„It won’t matter to me at all whether the Church canonizes him or not. The important thing is that such a man existed.“

—  Eugéne Ionesco
The Paris Review interview (1984), Context: It’s a play about the life and martyrdom of a modern saint, who has just been canonized by the Church — or is it beatified? Which comes first? I’m not sure. Anyway, his name was Father Maximilian Kolbe, a Pole, and he died in Auschwitz. They were going to send some prisoners to a mine, where they would die of hunger and thirst. Father Kolbe offered to go instead of a man who had a wife and children and didn’t want to die. That man is still alive. … It won’t matter to me at all whether the Church canonizes him or not. The important thing is that such a man existed.

„They are miserable and they don’t know why. They are puppets, undone. In short, they represent modern man. Their situation is not tragic, since it has no relation to a higher order. Instead, it’s ridiculous, laughable, and derisory.“

—  Eugéne Ionesco
The Paris Review interview (1984), Context: I found ancestors, like Shakespeare, who said, in Macbeth, that the world is full of sound and fury, a tale told by an idiot, signifying nothing. Macbeth is a victim of fate. So is Oedipus. But what happens to them is not absurd in the eyes of destiny, because destiny, or fate, has its own norms, its own morality, its own laws, which cannot be flouted with impunity. Oedipus sleeps with his Mummy, kills his Daddy, and breaks the laws of fate. He must pay for it by suffering. It is tragic and absurd, but at the same time it’s reassuring and comforting, since the idea is that if we don’t break destiny’s laws, we should be all right. Not so with our characters. They have no metaphysics, no order, no law. They are miserable and they don’t know why. They are puppets, undone. In short, they represent modern man. Their situation is not tragic, since it has no relation to a higher order. Instead, it’s ridiculous, laughable, and derisory.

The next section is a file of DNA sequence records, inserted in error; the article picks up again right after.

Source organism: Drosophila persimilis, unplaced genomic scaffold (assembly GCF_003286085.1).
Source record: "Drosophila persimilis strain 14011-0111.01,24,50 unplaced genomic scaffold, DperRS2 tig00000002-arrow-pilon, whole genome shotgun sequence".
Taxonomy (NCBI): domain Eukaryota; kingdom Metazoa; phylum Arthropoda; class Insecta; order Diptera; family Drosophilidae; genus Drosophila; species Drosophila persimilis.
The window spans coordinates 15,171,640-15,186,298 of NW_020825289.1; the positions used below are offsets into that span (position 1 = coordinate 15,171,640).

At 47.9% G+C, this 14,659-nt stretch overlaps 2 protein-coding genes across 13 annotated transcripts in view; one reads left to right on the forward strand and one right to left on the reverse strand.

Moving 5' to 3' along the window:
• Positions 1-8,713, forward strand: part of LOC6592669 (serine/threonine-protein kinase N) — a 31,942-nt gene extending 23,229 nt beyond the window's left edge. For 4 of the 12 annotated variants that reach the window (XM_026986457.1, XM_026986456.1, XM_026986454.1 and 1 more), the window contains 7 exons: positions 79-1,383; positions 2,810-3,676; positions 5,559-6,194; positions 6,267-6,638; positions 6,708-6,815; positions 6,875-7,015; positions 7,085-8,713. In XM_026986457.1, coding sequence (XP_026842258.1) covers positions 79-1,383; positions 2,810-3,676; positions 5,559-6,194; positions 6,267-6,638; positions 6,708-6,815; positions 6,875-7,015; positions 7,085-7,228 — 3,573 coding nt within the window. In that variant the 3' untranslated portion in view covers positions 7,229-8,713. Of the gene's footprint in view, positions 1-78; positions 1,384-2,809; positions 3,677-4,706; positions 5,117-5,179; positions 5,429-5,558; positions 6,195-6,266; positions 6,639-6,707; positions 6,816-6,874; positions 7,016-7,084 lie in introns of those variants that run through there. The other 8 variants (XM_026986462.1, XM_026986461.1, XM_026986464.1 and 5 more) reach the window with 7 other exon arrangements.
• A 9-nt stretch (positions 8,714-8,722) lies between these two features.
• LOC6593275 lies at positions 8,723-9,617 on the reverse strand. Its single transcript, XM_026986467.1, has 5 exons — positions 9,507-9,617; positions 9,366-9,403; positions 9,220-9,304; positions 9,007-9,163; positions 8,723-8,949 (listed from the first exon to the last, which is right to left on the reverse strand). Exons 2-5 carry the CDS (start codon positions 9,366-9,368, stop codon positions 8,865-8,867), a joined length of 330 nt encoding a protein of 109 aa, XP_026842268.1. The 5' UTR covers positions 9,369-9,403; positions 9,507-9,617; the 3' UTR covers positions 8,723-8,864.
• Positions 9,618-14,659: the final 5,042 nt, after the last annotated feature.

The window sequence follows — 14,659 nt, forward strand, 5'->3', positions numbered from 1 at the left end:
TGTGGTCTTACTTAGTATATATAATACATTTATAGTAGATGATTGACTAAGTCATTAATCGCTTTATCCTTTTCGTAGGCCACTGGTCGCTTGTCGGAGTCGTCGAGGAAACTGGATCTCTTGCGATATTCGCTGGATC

„Beckett shows death; his people are in dustbins or waiting for God. (Beckett will be cross with me for mentioning God, but never mind.)“

—  Eugéne Ionesco
The Paris Review interview (1984), Context: Beckett shows death; his people are in dustbins or waiting for God. (Beckett will be cross with me for mentioning God, but never mind.) Similarly, in my play The New Tenant, there is no speech, or rather, the speeches are given to the Janitor. The Tenant just suffocates beneath proliferating furniture and objects — which is a symbol of death. There were no longer words being spoken, but images being visualized. We achieved it above all by the dislocation of language. … Beckett destroys language with silence. I do it with too much language, with characters talking at random, and by inventing words.

„Lorem ipsum dolor sit amet, consectetuer adipiscing elit. Etiam egestas wisi a erat. Morbi imperdiet, mauris ac auctor dictum.“